Thermal shock is created between the temperature of the cold batter and the oven's heat. The colder your batter, the greater thermal shock.
Bringing a cold madeleine pan filled with the cold batter to the hot oven can guarantee that the famous bump will form and never fall.
You should take advantage of this recipe and make sure that you refrigerate the batter overnight, or even better, for 24 hours.
For those who don’t have time to wait 12 to 24 hours before enjoying their delicious dessert, the chilling time of 1 to 2 hours is a must. It is essential to optimize the formation of the hump.
Besides that, there is a great tip from David Lebovitz, who also recommends freezing the prepared madeleine mold before filling it with the batter.
After chilling the madeleine batter, fill the mold cavities and refrigerate the pan (filled with batter) for one hour.
Once again, if you are in a hurry, you can limit the time to at least 15 to 30 minutes or even omit this small step.
Next, bring the cold mold with batter to the hot oven.
French chef Christophe Felder and the blogger and juror for Best Pastry Chef, Madam Mercotte, advise to place a madeleine pan on a baking rack in the middle of the oven and not on a baking sheet.
It allows the perfect circulation of heat around the madeleine mold.
Philippe Conticini, a renowned chef and owner of several successful patisseries in France, says that you should put a cold pan onto the very hot baking sheet.
So, there are two contrary opinions on where to place the madeleine pan. Which one to prefer?
Heat distribution seems essential since you look for vertical baking to make the madeleines rise. So, if a baking sheet is used, the heat won't rise properly.
Everything should be tested and re-tested, but what is for sure is that Conticini's madeleines have respectable bumps.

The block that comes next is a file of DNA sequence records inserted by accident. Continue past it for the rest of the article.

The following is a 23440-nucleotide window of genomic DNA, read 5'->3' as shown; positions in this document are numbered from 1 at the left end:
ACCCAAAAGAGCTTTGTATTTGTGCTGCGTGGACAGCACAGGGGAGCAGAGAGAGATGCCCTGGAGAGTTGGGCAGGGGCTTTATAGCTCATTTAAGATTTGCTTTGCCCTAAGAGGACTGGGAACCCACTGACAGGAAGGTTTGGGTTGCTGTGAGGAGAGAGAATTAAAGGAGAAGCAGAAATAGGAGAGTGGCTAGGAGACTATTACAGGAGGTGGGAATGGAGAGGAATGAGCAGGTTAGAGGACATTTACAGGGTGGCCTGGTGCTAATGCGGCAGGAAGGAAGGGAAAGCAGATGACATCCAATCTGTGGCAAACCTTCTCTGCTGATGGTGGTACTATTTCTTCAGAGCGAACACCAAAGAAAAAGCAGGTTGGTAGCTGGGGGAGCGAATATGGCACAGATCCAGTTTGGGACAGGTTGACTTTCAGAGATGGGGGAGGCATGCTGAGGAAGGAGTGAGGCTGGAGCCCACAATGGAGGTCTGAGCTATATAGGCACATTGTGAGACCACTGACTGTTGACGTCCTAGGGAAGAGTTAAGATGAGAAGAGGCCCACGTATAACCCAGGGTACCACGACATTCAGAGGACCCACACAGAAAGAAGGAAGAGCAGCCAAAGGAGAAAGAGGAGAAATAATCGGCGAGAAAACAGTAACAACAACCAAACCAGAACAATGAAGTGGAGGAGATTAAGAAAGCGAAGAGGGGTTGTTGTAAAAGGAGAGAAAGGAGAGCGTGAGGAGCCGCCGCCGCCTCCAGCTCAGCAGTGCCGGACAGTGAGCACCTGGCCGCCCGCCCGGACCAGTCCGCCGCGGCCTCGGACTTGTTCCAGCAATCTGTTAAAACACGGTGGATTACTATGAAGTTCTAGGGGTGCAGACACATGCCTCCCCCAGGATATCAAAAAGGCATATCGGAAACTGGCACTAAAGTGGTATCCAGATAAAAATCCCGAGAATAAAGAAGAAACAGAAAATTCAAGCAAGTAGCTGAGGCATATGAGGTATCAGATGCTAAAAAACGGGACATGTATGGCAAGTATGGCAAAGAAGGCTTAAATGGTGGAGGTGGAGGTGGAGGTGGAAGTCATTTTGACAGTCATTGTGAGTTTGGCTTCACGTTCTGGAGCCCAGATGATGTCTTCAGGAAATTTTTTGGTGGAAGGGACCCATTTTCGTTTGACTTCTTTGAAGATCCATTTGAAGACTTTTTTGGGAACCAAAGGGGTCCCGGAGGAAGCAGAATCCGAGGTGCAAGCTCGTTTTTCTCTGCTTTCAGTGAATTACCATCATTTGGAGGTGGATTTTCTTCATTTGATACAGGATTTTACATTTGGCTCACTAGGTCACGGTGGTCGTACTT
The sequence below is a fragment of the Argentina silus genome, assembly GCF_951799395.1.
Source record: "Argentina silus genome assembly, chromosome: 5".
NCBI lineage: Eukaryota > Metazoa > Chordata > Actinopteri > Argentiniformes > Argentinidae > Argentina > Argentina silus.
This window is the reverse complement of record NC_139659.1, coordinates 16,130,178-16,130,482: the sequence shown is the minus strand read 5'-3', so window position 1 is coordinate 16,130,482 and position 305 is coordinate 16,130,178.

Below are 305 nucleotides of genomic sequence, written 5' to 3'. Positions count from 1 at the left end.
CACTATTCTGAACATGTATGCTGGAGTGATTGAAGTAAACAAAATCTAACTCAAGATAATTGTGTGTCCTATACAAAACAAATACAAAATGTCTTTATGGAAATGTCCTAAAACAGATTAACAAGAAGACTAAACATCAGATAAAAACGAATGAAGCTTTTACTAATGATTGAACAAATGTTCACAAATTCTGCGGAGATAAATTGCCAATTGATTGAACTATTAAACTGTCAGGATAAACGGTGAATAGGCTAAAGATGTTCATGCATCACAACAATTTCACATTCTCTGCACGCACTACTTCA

Also, there is a tip the kitchen gods whisper: it's never, ever worth opening your oven while you are baking madeleines, especially during the first minutes!
Why? Because the variation in temperature could prevent madeleines from puffing up.
To preheat the oven and even heat it for another 10 minutes is essential to create a thermal shock once you bring your madeleines.
Lowering the oven temperature during baking is also crucial to forming a beautiful bump on top of these little cakes.
Let's look at a few pastry chefs who have their own way of doing it.
French chef Philippe Conticini bakes his madeleines in the oven at 435 °F/225 °C for 6 minutes and then decreases the oven temperature to 355 °F/180 °C and bakes for another 5 to 6 minutes.
Pierre Herme’s version is a bit different. First, he starts to bake madeleine cakes in the oven at 425 °F/220 °C for 5 minutes, then lowers the oven temperature to 390 °F/200 °C and bakes them for ten more minutes.
Cédric Grolet advises baking madeleines in the oven at 410 °F/210 °C. After 3 minutes of baking, he rotates the mold and bakes another 3 minutes.
Then he turns off the oven for 1 minute and turns it on again (always at 410 °F/210 °C), and bake for 5 minutes longer.
School of Alaine Ducasse suggests baking madeleines at 425 °F/220 °C for 3 minutes, then switching off the oven for 8 to 10 minutes. The madeleines will get that famous hump on top.
Next, you should turn the oven to 320 °F/160 °C for the other 3 to 4 minutes.
Madeleines are delicate pastry that needs to be treated with care. Whatever temperature regimen is chosen, the madeleines should be baked until golden brown.
Give it a try
Now it's your turn to find the best way of baking madeleines.
It is important to note that the outcome will vary depending on your experience, what kind of oven you have access to, the quality of the madeleine ingredients, and the madeleine pan you choose.
Ovens are different. A conventional oven produces more consistent results than one with a convection fan. Excessive ventilation can deform your madeleines.
Often, you must test and adjust the oven temperature for the best results.
It is also recommended to check the oven temperature with an instant-read oven thermometer before your madeleine baking.
You can't just make well-domed, soft madeleines on the fly at the last minute.
You should understand their ingredients and how they work - choose an appropriate pan for this delicate dessert that requires patience to perfect.
Then spend time preparing with care taken throughout every baking step until you get it right.
Also, download the FREE FAQ Guide to perfect madeleines.
And finally, here is the best madeleine recipe if you want to succeed. It has been tested and re-tested so many times that it works every single time from day one.
If you want to try twists on classic madeleines, try the recipes below. Happy baking!